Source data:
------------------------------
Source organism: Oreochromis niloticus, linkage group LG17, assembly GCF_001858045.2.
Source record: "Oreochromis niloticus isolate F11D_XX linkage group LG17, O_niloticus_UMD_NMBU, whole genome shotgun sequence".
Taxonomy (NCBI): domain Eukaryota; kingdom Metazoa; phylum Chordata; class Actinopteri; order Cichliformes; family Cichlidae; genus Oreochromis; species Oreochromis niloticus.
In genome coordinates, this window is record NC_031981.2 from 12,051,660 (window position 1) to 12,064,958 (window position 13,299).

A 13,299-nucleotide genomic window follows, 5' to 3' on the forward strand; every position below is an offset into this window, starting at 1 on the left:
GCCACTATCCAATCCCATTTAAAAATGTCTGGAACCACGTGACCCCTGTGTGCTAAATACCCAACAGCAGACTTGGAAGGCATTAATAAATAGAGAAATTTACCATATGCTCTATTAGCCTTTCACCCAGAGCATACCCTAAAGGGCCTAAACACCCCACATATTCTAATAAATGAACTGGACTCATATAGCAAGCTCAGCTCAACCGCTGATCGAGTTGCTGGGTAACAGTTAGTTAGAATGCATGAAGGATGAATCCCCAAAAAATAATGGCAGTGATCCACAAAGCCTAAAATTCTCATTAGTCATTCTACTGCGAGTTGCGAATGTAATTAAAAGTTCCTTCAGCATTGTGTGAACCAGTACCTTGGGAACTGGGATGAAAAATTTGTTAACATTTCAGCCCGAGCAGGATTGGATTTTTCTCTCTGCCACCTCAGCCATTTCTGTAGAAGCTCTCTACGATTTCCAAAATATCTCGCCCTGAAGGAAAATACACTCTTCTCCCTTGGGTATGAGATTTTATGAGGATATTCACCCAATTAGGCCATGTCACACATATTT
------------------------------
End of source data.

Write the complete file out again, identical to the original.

Source organism: Oreochromis niloticus, linkage group LG17, assembly GCF_001858045.2.
Source record: "Oreochromis niloticus isolate F11D_XX linkage group LG17, O_niloticus_UMD_NMBU, whole genome shotgun sequence".
Taxonomy (NCBI): domain Eukaryota; kingdom Metazoa; phylum Chordata; class Actinopteri; order Cichliformes; family Cichlidae; genus Oreochromis; species Oreochromis niloticus.
In genome coordinates, this window is record NC_031981.2 from 12,051,660 (window position 1) to 12,064,958 (window position 13,299).

A 13,299-nucleotide genomic window follows, 5' to 3' on the forward strand; every position below is an offset into this window, starting at 1 on the left:
GCCACTATCCAATCCCATTTAAAAATGTCTGGAACCACGTGACCCCTGTGTGCTAAATACCCAACAGCAGACTTGGAAGGCATTAATAAATAGAGAAATTTACCATATGCTCTATTAGCCTTTCACCCAGAGCATACCCTAAAGGGCCTAAACACCCCACATATTCTAATAAATGAACTGGACTCATATAGCAAGCTCAGCTCAACCGCTGATCGAGTTGCTGGGTAACAGTTAGTTAGAATGCATGAAGGATGAATCCCCAAAAAATAATGGCAGTGATCCACAAAGCCTAAAATTCTCATTAGTCATTCTACTGCGAGTTGCGAATGTAATTAAAAGTTCCTTCAGCATTGTGTGAACCAGTACCTTGGGAACTGGGATGAAAAATTTGTTAACATTTCAGCCCGAGCAGGATTGGATTTTTCTCTCTGCCACCTCAGCCATTTCTGTAGAAGCTCTCTACGATTTCCAAAATATCTCGCCCTGAAGGAAAATACACTCTTCTCCCTTGGGTATGAGATTTTATGAGGATATTCACCCAATTAGGCCATGTCACACATATTT